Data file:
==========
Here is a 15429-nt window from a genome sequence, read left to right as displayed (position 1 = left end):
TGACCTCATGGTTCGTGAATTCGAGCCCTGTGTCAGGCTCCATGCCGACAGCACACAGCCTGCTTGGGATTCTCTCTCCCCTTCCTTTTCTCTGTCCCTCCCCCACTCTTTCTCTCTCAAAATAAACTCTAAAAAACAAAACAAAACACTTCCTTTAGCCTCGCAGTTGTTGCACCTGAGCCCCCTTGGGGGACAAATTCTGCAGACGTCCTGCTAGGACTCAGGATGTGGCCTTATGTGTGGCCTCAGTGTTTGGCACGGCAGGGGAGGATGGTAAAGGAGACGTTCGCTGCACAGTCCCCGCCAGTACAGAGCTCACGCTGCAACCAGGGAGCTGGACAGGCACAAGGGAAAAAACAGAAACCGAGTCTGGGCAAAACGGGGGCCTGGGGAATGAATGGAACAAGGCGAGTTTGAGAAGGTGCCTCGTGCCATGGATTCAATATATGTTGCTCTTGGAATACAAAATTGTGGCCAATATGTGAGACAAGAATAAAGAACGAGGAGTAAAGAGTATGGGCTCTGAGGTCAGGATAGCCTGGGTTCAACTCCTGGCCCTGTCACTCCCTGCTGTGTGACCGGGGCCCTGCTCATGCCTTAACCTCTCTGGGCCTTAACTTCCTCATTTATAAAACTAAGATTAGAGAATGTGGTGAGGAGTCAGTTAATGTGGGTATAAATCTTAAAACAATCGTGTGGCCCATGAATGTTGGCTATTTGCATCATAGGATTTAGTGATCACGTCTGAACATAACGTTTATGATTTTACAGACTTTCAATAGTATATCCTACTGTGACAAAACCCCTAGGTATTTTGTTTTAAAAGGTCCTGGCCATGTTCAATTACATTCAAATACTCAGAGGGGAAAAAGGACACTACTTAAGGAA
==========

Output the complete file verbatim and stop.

Here is a 15429-nt window from a genome sequence, read left to right as displayed (position 1 = left end):
TGACCTCATGGTTCGTGAATTCGAGCCCTGTGTCAGGCTCCATGCCGACAGCACACAGCCTGCTTGGGATTCTCTCTCCCCTTCCTTTTCTCTGTCCCTCCCCCACTCTTTCTCTCTCAAAATAAACTCTAAAAAACAAAACAAAACACTTCCTTTAGCCTCGCAGTTGTTGCACCTGAGCCCCCTTGGGGGACAAATTCTGCAGACGTCCTGCTAGGACTCAGGATGTGGCCTTATGTGTGGCCTCAGTGTTTGGCACGGCAGGGGAGGATGGTAAAGGAGACGTTCGCTGCACAGTCCCCGCCAGTACAGAGCTCACGCTGCAACCAGGGAGCTGGACAGGCACAAGGGAAAAAACAGAAACCGAGTCTGGGCAAAACGGGGGCCTGGGGAATGAATGGAACAAGGCGAGTTTGAGAAGGTGCCTCGTGCCATGGATTCAATATATGTTGCTCTTGGAATACAAAATTGTGGCCAATATGTGAGACAAGAATAAAGAACGAGGAGTAAAGAGTATGGGCTCTGAGGTCAGGATAGCCTGGGTTCAACTCCTGGCCCTGTCACTCCCTGCTGTGTGACCGGGGCCCTGCTCATGCCTTAACCTCTCTGGGCCTTAACTTCCTCATTTATAAAACTAAGATTAGAGAATGTGGTGAGGAGTCAGTTAATGTGGGTATAAATCTTAAAACAATCGTGTGGCCCATGAATGTTGGCTATTTGCATCATAGGATTTAGTGATCACGTCTGAACATAACGTTTATGATTTTACAGACTTTCAATAGTATATCCTACTGTGACAAAACCCCTAGGTATTTTGTTTTAAAAGGTCCTGGCCATGTTCAATTACATTCAAATACTCAGAGGGGAAAAAGGACACTACTTAAGGAA